It’s likely that we all know casual Christians. We may once have been one. Perhaps we’re still struggling between being a casual Christian and getting serious about our faith.
But what exactly is a casual Christian?
Firstly, a casual Christian is most likely not saved – but they usually don’t know it. A casual Christian may also take some or all of the following forms:
- Someone who believes in God and who thinks that this is enough to be saved
- Someone who misquotes the Bible to justify their own actions or beliefs
- Someone who claims that ‘God didn’t really mean it when He said don’t lie / don’t steal / don’t look with lust, etc.’
It can be difficult to spot a casual Christian. He or she may attend church regularly. He or she may tithe. He or she may be involved in Bible study, church fundraising and teaching Sunday School. But he or she may be busy doing things for God without actually having a relationship with Him.
Since the early church, leaders have measured the spiritual growth of Christians via three key ways:
- Church attendance
- Unfortunately there are people who attend church every week but who have never actually been saved. They attend church out of a sense of obligation or for socialisation, while lacking a saving relationship with Christ
- Once a person has been genuinely saved, he or she will desire to spend time worshipping God and fellowshipping with other believers at church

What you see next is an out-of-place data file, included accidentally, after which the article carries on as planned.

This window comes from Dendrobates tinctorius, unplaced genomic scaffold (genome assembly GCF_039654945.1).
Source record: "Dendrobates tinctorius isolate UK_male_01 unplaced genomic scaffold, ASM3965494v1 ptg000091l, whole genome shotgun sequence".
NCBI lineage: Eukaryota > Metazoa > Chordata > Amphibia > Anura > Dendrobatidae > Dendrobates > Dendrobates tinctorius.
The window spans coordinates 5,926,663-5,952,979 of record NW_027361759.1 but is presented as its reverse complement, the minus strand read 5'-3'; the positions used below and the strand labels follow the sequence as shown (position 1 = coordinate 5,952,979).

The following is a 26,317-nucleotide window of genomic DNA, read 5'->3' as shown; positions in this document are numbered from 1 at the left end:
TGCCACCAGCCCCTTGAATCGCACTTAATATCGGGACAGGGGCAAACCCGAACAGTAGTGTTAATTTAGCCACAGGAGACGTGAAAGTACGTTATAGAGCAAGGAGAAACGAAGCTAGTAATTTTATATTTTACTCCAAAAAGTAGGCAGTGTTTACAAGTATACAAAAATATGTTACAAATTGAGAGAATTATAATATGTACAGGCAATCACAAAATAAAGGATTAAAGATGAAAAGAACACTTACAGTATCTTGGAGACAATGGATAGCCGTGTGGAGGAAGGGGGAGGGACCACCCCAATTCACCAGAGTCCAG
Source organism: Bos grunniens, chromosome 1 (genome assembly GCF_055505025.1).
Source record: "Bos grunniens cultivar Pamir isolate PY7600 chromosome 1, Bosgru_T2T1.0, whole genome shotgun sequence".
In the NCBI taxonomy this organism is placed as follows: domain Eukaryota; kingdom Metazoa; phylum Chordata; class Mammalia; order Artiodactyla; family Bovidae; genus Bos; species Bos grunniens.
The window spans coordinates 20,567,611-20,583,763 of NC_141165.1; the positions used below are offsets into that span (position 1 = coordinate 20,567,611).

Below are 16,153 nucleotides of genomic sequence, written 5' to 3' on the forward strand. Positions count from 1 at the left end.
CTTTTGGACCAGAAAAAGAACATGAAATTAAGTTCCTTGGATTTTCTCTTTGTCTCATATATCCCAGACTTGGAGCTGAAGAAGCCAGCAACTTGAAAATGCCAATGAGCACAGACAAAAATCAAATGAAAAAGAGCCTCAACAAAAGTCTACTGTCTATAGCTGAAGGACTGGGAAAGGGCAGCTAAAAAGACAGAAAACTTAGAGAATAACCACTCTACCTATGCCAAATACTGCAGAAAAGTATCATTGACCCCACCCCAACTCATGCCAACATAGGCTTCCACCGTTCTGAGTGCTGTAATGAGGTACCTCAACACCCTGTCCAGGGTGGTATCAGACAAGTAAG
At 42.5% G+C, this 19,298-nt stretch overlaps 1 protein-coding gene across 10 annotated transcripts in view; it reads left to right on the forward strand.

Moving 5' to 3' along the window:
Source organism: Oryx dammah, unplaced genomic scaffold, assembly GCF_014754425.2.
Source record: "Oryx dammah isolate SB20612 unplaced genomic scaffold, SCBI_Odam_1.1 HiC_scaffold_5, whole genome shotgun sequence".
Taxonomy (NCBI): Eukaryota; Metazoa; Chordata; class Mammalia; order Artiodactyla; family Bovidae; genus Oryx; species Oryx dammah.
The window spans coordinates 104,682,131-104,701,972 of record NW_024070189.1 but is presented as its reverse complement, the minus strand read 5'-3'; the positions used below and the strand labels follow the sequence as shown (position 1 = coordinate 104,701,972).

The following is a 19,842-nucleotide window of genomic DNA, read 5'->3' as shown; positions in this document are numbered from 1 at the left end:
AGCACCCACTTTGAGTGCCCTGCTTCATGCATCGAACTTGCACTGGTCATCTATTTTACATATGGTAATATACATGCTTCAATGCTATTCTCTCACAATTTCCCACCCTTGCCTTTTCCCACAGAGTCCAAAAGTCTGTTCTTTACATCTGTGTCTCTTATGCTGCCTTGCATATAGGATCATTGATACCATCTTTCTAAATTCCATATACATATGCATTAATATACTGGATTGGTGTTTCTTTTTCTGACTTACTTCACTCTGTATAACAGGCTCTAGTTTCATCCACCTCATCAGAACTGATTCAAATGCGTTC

- Casual Christians are usually false converts who have ‘asked Jesus into their heart’ but have never actually been saved. That’s why they’re so casual about their faith – they have no conviction to motivate them. Jesus said, ‘Not everyone who says to Me, “Lord, Lord,” shall enter the kingdom of heaven, but he who does the will of My Father in heaven. Many will say to Me in that day, “Lord, Lord, have we not prophesied in Your name, cast out demons in Your name, and done many wonders in Your name?” And then I will declare to them, “I never knew you; depart from Me, you who practice lawlessness!”’ (Mt 7:21-23)
- It’s after genuine conversion that a man or woman displays a life transformed by Christ and it’s through His sacrifice alone that they will be welcomed into eternity with Him
- Many casual Christians tithe ten per cent of their income each week, without realising that they’re unsaved. Their financial gifts won’t save them; only surrendering their lives to Christ will
- When a man or woman is genuinely saved, he or she will desire to invest into God’s Kingdom through bringing their tithes
A casual Christian can only become serious about their faith after repenting of and forsaking their sins and accepting Christ as their Lord and Saviour.